A tramp falls in love with a beautiful blind girl. Her family is in financial trouble. The tramp's on-and-off friendship with a wealthy man allows him to be the girl's benefactor and suitor.Written by
John J. Magee <firstname.lastname@example.org>
Even though he had great confidence in the film, Charles Chaplin still couldn't help but worry that he would be seen as old-fashioned for making a silent picture. Now 40 years old, The Little Tramp, who had been one of the world's top box office stars for over a decade, could feel the public's interest in his career slowly waning, and it bothered him. "In the past my work had usually stimulated interest among producers," he said in his 1964 autobiography. "But now they were too preoccupied with the success of the talkies, and as time went on I began to feel outside of things; I guess I had been spoiled." See more »
Some of Charlie's curls are darker than the others, caused by Chaplin applying dark hair dye on his gray curls, a luxury a tramp like Charlie could hardly afford. See more »
In 1989, Roy Export Company Establishment copyrighted a version with new opening credits, and with Chaplin's score musically directed by and conducted by . The original opening credit of as the musical director was replaced by "musical direction by ." In addition, end credits were added listing those filmmakers and companies involved in the new recording of Chaplin's score in 1988. See more »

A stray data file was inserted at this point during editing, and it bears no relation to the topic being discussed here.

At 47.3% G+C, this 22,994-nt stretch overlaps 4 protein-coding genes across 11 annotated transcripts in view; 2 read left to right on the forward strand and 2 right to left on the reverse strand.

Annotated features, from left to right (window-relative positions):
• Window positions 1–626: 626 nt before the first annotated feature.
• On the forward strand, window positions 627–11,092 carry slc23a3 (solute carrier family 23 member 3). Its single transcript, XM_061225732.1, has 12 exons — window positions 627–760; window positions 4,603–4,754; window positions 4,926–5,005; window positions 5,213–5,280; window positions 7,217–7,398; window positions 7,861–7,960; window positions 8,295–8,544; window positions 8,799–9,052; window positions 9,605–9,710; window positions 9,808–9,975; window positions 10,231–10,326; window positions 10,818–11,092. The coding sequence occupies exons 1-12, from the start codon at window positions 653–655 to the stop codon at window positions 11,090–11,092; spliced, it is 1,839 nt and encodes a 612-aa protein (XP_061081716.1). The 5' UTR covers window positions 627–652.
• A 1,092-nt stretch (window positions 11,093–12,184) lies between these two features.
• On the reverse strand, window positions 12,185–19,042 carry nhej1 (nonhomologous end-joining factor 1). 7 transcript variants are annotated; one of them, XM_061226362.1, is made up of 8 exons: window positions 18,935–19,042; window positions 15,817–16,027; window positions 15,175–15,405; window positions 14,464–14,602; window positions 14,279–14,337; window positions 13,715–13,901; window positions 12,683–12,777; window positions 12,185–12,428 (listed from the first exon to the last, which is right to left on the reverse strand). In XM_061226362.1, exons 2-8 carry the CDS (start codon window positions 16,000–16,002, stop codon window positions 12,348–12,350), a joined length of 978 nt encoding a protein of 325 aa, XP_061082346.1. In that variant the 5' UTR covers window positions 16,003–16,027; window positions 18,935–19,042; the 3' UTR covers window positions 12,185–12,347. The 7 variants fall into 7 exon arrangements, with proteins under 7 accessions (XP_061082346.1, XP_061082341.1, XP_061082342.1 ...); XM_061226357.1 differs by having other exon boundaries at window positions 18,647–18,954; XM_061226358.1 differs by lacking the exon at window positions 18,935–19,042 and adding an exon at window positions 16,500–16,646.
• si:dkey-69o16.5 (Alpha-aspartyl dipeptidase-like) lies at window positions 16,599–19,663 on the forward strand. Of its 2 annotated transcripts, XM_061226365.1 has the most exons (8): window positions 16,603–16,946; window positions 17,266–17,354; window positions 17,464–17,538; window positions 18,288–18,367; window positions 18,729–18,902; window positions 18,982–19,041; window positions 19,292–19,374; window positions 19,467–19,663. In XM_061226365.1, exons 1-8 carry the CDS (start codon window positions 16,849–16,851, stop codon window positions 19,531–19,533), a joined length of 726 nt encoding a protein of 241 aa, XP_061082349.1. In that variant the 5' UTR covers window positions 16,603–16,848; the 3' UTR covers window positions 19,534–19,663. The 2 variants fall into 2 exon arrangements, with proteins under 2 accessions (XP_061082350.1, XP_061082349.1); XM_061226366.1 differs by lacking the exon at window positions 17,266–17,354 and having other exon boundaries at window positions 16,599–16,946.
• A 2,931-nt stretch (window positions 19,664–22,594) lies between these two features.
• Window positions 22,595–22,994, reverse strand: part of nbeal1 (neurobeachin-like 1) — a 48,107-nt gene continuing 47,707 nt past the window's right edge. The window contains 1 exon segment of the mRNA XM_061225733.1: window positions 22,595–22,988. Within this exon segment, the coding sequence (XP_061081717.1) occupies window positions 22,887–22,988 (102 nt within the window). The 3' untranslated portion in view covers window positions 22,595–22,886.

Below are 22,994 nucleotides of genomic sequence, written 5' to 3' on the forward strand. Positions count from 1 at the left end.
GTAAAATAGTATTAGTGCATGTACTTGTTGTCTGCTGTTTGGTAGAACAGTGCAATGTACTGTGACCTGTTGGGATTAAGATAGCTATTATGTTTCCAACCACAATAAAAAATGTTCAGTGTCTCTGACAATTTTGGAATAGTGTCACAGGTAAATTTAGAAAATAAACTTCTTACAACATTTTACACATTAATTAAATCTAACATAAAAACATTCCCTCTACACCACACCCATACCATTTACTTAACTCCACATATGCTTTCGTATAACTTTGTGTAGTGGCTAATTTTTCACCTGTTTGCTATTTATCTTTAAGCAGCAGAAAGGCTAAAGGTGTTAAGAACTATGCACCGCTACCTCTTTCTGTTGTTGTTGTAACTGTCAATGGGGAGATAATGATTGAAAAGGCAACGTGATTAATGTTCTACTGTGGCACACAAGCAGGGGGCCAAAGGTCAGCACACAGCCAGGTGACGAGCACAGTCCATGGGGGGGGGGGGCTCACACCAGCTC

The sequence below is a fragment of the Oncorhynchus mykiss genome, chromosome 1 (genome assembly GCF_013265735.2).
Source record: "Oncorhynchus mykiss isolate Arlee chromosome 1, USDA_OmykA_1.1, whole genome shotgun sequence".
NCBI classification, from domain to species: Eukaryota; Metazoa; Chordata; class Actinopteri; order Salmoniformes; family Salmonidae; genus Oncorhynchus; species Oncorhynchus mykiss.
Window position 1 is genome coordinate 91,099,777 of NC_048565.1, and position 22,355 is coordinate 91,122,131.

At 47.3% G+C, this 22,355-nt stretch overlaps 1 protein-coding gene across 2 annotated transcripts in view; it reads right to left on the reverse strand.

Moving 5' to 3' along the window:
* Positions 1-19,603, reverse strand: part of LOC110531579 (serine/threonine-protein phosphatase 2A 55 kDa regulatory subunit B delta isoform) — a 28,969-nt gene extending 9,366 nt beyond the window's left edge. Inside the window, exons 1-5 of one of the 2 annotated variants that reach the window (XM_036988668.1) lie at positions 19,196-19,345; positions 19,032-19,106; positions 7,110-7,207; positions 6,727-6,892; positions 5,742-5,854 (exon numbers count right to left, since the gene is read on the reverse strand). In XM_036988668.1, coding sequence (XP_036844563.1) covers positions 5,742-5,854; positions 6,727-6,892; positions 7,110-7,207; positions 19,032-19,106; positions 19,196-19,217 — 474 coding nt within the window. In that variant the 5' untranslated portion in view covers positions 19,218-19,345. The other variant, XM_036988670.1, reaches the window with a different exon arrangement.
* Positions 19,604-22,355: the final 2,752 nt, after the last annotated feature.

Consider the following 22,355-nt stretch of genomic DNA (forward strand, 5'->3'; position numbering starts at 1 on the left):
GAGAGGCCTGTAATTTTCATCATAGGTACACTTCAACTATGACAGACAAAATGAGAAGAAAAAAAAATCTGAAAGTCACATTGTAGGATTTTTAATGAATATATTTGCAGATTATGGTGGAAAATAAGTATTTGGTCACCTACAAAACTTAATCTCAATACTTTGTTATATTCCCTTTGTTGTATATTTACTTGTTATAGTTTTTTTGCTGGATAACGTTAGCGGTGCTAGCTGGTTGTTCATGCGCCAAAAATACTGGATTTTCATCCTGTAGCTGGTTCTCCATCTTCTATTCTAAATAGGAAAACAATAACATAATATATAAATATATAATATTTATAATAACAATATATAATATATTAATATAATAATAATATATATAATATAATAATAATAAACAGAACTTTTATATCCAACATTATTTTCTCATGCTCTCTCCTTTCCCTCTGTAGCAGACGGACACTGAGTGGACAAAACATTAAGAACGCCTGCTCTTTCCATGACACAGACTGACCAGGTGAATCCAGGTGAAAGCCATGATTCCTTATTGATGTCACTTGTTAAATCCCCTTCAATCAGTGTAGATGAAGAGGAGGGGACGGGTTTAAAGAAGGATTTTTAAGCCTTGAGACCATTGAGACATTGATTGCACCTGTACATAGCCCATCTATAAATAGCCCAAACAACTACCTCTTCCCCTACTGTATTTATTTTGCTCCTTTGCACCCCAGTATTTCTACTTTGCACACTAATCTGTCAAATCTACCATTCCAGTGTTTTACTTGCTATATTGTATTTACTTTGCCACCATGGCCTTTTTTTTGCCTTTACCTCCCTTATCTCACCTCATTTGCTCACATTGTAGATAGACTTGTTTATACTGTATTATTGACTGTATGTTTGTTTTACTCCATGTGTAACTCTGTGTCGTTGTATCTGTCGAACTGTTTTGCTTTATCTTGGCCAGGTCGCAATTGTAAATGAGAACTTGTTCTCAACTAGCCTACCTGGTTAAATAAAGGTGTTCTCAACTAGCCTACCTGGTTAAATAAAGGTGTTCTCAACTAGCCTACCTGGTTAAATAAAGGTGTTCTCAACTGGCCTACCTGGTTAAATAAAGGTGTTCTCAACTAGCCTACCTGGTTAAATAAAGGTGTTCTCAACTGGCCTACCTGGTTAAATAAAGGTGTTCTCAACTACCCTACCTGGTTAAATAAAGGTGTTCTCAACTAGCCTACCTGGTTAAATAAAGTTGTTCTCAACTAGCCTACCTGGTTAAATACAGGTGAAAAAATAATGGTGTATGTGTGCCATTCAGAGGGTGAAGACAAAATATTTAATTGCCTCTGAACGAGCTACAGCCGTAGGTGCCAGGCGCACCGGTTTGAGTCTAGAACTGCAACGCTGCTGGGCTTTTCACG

This is my favorite Chaplin film, but I don't want that to diminish his other work, either. MODERN TIMES was an outstanding work of social satire, THE GOLD RUSH was great slapstick, and even the largely-neglected MONSIEUR VERDOUX strikes a certain unforgettable tone. Chaplin didn't make a bad movie, and I'm not even sure that CL is his best, exactly. But it IS my favorite, if only for the ending.
That ending has been the subject of much comment here. I think it's a masterpiece in a single scene. Chaplin's little tramp has never seemed less like a character and more like a living, breathing human being. It's a monument to understated sentimentality.
To me, the rest of the film exists largely to set the context for that one magnificent piece of celluloid. Yes, the boxing scene is great, and the scene where he rescues the millionaire is also wonderful, but it's that ending that makes us all love this movie.
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